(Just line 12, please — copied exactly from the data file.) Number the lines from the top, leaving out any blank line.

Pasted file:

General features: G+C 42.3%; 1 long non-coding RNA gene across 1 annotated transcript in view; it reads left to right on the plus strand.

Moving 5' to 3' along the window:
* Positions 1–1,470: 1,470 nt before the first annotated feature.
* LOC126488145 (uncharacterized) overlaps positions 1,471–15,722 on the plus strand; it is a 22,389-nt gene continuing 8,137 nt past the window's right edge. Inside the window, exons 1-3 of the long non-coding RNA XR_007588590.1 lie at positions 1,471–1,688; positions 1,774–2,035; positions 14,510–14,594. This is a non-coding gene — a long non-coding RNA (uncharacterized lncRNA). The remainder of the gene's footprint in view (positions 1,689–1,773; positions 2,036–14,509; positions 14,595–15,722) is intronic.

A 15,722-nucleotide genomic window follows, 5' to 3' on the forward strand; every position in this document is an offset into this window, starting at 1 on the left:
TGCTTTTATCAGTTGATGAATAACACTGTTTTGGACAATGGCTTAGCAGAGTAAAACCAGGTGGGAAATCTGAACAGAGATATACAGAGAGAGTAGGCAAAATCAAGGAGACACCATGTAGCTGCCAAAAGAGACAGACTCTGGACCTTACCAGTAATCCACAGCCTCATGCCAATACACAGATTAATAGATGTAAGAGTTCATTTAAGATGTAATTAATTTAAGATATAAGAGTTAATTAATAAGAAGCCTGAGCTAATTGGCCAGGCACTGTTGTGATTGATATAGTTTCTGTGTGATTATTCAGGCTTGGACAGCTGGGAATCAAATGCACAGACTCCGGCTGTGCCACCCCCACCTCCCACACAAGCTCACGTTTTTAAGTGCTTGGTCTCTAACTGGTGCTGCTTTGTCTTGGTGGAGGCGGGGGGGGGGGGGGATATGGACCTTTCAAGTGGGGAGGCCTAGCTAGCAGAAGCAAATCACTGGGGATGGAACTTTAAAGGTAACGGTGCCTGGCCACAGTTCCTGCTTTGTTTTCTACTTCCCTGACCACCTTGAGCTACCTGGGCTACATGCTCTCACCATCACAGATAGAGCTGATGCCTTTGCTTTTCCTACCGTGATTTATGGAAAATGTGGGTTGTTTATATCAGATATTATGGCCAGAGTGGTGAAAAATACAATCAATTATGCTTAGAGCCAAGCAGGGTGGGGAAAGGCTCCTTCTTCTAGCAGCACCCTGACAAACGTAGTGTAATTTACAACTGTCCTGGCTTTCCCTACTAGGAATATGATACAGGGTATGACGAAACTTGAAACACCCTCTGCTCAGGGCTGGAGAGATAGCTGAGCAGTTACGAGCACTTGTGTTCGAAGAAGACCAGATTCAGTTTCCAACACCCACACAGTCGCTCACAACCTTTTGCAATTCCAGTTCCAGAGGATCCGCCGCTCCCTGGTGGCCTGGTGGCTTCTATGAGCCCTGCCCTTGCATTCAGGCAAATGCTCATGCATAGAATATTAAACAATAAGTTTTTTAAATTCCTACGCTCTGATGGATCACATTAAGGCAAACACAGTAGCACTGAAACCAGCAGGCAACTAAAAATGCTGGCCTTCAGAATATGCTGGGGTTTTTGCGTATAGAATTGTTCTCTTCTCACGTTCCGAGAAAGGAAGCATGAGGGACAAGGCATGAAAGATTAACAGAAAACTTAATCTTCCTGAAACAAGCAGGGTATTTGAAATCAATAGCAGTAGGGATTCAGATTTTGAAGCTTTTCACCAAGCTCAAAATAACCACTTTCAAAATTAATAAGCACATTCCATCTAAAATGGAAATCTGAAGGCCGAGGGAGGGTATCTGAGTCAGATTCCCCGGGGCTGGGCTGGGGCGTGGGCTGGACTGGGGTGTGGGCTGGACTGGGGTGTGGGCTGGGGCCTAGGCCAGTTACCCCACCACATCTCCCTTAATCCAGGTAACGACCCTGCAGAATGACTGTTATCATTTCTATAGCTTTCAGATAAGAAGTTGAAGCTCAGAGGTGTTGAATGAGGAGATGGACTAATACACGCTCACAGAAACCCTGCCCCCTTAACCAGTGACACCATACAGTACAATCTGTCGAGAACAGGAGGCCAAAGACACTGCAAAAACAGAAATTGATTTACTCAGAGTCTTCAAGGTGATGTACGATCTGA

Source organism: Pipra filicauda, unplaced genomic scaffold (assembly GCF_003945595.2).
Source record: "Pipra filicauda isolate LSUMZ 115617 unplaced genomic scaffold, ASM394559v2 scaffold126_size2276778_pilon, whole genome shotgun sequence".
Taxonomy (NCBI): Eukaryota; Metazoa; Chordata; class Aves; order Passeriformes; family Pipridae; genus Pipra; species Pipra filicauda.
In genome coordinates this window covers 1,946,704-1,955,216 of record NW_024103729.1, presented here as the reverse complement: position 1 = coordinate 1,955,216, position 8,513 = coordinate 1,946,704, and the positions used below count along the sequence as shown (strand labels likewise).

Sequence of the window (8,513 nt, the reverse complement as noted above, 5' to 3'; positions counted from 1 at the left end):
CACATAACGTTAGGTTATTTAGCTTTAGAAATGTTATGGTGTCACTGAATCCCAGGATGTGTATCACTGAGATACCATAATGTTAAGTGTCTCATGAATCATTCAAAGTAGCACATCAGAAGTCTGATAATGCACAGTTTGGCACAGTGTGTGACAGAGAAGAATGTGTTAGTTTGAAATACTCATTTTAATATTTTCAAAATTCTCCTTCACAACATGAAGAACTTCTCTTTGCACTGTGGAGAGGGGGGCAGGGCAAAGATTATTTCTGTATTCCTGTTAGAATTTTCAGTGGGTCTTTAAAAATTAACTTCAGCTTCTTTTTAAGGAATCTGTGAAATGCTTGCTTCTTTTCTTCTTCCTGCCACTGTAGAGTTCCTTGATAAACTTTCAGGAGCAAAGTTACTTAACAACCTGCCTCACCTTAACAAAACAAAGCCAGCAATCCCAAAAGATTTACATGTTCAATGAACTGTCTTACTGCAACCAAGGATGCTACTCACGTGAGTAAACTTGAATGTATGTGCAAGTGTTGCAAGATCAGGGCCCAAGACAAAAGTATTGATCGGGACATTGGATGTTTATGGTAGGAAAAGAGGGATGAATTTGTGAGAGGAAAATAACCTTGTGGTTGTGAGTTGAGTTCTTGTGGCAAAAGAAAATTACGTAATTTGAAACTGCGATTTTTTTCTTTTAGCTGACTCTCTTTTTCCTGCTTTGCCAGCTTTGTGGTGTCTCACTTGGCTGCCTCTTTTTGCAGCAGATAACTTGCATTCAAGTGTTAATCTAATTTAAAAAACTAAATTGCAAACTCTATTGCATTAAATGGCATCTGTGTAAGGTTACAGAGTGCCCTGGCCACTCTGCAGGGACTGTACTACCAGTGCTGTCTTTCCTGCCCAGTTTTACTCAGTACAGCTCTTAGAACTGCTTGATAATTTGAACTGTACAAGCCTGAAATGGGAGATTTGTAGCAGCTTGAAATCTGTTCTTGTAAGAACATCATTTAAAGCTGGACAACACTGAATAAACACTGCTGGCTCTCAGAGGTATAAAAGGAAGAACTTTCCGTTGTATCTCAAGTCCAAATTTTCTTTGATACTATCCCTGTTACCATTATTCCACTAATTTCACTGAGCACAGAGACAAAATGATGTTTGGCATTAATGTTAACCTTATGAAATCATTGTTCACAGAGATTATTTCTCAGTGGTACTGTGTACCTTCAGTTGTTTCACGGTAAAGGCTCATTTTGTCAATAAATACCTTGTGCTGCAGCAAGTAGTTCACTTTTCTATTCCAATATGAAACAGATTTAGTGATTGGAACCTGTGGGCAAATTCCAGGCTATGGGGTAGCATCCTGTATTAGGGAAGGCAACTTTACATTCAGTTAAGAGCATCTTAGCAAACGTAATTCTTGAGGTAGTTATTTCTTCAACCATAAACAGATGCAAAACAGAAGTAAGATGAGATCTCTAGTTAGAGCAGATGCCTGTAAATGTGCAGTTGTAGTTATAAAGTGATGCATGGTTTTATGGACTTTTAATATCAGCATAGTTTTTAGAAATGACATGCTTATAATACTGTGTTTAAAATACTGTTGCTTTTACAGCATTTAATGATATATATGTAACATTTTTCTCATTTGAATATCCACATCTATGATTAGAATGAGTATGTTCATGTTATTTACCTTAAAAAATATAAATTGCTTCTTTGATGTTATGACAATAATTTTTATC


CACATAACGTTAGGTTATTTAGCTTTAGAAATGTTATGGTGTCACTGAATCCCAGGATGTGTATCACTGAGATACCATAATGTTAAGTGTCTCATGAATCATTCAAAGTAGCACATCAGAAGTCTGATAATGCACAGTTTGGCACAGTGTGTGACAGAGAAGAATGTGTTAGTTTGAAATACTCATTTTAATATTTTCAAAATTCTCCTTCACAACATGAAGAACTTCTCTTTGCACTGTGGAGAGGGGGGCAGGGCAAAGATTATTTCTGTATTCCTGTTAGAATTTTCAGTGGGTCTTTAAAAATTAACTTCAGCTTCTTTTTAAGGAATCTGTGAAATGCTTGCTTCTTTTCTTCTTCCTGCCACTGTAGAGTTCCTTGATAAACTTTCAGGAGCAAAGTTACTTAACAACCTGCCTCACCTTAACAAAACAAAGCCAGCAATCCCAAAAGATTTACATGTTCAATGAACTGTCTTACTGCAACCAAGGATGCTACTCACGTGAGTAAACTTGAATGTATGTGCAAGTGTTGCAAGATCAGGGCCCAAGACAAAAGTATTGATCGGGACATTGGATGTTTATGGTAGGAAAAGAGGGATGAATTTGTGAGAGGAAAATAACCTTGTGGTTGTGAGTTGAGTTCTTGTGGCAAAAGAAAATTACGTAATTTGAAACTGCGATTTTTTTCTTTTAGCTGACTCTCTTTTTCCTGCTTTGCCAGCTTTGTGGTGTCTCACTTGGCTGCCTCTTTTTGCAGCAGATAACTTGCATTCAAGTGTTAATCTAATTTAAAAAACTAAATTGCAAACTCTATTGCATTAAATGGCATCTGTGTAAGGTTACAGAGTGCCCTGGCCACTCTGCAGGGACTGTACTACCAGTGCTGTCTTTCCTGCCCAGTTTTACTCAGTACAGCTCTTAGAACTGCTTGATAATTTGAACTGTACAAGCCTGAAATGGGAGATTTGTAGCAGCTTGAAATCTGTTCTTGTAAGAACATCATTTAAAGCTGGACAACACTGAATAAACACTGCTGGCTCTCAGAGGTATAAAAGGAAGAACTTTCCGTTGTATCTCAAGTCCAAATTTTCTTTGATACTATCCCTGTTACCATTATTCCACTAATTTCACTGAGCACAGAGACAAAATGATGTTTGGCATTAATGTTAACCTTATGAAATCATTGTTCACAGAGATTATTTCTCAGTGGTACTGTGTACCTTCAGTTGTTTCACGGTAAAGGCTCATTTTGTCAATAAATACCTTGTGCTGCAGCAAGTAGTTCACTTTTCTATTCCAATATGAAACAGATTTAGTGATTGGAACCTGTGGGCAAATTCCAGGCTATGGGGTAGCATCCTGTATTAGGGAAGGCAACTTTACATTCAGTTAAGAGCATCTTAGCAAACGTAATTCTTGAGGTAGTTATTTCTTCAACCATAAACAGATGCAAAACAGAAGTAAGATGAGATCTCTAGTTAGAGCAGATGCCTGTAAATGTGCAGTTGTAGTTATAAAGTGATGCATGGTTTTATGGACTTTTAATATCAGCATAGTTTTTAGAAATGACATGCTTATAATACTGTGTTTAAAATACTGTTGCTTTTACAGCATTTAATGATATATATGTAACATTTTTCTCATTTGAATATCCACATCTATGATTAGAATGAGTATGTTCATGTTATTTACCTTAAAAAATATAAATTGCTTCTTTGATGTTATGACAATAATTTTTATC